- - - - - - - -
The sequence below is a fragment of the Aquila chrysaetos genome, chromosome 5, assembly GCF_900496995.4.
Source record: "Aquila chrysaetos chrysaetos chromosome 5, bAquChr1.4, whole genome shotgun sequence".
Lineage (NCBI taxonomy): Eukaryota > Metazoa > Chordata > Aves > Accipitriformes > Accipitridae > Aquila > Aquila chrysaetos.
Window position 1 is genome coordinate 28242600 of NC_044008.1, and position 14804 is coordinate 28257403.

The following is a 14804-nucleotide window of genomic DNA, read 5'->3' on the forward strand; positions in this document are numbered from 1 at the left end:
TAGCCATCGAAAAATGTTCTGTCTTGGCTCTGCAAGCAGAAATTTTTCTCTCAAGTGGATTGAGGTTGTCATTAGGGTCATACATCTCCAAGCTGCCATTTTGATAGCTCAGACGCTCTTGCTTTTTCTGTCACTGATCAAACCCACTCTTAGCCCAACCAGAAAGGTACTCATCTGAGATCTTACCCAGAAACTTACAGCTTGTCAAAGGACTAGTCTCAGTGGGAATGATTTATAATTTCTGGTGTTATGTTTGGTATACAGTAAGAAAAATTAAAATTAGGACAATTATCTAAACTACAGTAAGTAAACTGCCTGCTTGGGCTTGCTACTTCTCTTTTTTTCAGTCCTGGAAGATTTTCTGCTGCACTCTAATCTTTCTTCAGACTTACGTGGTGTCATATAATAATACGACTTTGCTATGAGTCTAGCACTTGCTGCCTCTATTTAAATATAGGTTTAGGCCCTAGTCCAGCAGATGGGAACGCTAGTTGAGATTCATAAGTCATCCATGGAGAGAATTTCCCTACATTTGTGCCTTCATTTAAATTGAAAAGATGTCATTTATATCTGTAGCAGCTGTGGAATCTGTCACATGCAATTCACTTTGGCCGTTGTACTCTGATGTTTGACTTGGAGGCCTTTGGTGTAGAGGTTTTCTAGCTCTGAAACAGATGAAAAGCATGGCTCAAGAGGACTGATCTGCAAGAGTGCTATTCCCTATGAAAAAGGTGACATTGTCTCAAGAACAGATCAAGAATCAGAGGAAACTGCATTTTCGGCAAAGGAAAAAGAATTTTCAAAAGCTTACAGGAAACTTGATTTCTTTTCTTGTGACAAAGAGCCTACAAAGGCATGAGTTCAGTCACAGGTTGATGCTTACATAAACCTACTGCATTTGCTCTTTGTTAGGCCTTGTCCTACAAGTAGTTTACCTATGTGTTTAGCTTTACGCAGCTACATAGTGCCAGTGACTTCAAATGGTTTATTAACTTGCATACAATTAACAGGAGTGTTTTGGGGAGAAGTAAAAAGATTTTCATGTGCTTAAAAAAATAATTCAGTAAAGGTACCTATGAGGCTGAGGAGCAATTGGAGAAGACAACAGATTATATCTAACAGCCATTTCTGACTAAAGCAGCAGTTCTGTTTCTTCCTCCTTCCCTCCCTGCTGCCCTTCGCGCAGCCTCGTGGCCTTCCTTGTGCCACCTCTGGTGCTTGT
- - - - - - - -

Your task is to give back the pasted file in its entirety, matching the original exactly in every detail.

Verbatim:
The sequence below is a fragment of the Aquila chrysaetos genome, chromosome 5, assembly GCF_900496995.4.
Source record: "Aquila chrysaetos chrysaetos chromosome 5, bAquChr1.4, whole genome shotgun sequence".
Lineage (NCBI taxonomy): Eukaryota > Metazoa > Chordata > Aves > Accipitriformes > Accipitridae > Aquila > Aquila chrysaetos.
Window position 1 is genome coordinate 28242600 of NC_044008.1, and position 14804 is coordinate 28257403.

The following is a 14804-nucleotide window of genomic DNA, read 5'->3' on the forward strand; positions in this document are numbered from 1 at the left end:
TAGCCATCGAAAAATGTTCTGTCTTGGCTCTGCAAGCAGAAATTTTTCTCTCAAGTGGATTGAGGTTGTCATTAGGGTCATACATCTCCAAGCTGCCATTTTGATAGCTCAGACGCTCTTGCTTTTTCTGTCACTGATCAAACCCACTCTTAGCCCAACCAGAAAGGTACTCATCTGAGATCTTACCCAGAAACTTACAGCTTGTCAAAGGACTAGTCTCAGTGGGAATGATTTATAATTTCTGGTGTTATGTTTGGTATACAGTAAGAAAAATTAAAATTAGGACAATTATCTAAACTACAGTAAGTAAACTGCCTGCTTGGGCTTGCTACTTCTCTTTTTTTCAGTCCTGGAAGATTTTCTGCTGCACTCTAATCTTTCTTCAGACTTACGTGGTGTCATATAATAATACGACTTTGCTATGAGTCTAGCACTTGCTGCCTCTATTTAAATATAGGTTTAGGCCCTAGTCCAGCAGATGGGAACGCTAGTTGAGATTCATAAGTCATCCATGGAGAGAATTTCCCTACATTTGTGCCTTCATTTAAATTGAAAAGATGTCATTTATATCTGTAGCAGCTGTGGAATCTGTCACATGCAATTCACTTTGGCCGTTGTACTCTGATGTTTGACTTGGAGGCCTTTGGTGTAGAGGTTTTCTAGCTCTGAAACAGATGAAAAGCATGGCTCAAGAGGACTGATCTGCAAGAGTGCTATTCCCTATGAAAAAGGTGACATTGTCTCAAGAACAGATCAAGAATCAGAGGAAACTGCATTTTCGGCAAAGGAAAAAGAATTTTCAAAAGCTTACAGGAAACTTGATTTCTTTTCTTGTGACAAAGAGCCTACAAAGGCATGAGTTCAGTCACAGGTTGATGCTTACATAAACCTACTGCATTTGCTCTTTGTTAGGCCTTGTCCTACAAGTAGTTTACCTATGTGTTTAGCTTTACGCAGCTACATAGTGCCAGTGACTTCAAATGGTTTATTAACTTGCATACAATTAACAGGAGTGTTTTGGGGAGAAGTAAAAAGATTTTCATGTGCTTAAAAAAATAATTCAGTAAAGGTACCTATGAGGCTGAGGAGCAATTGGAGAAGACAACAGATTATATCTAACAGCCATTTCTGACTAAAGCAGCAGTTCTGTTTCTTCCTCCTTCCCTCCCTGCTGCCCTTCGCGCAGCCTCGTGGCCTTCCTTGTGCCACCTCTGGTGCTTGT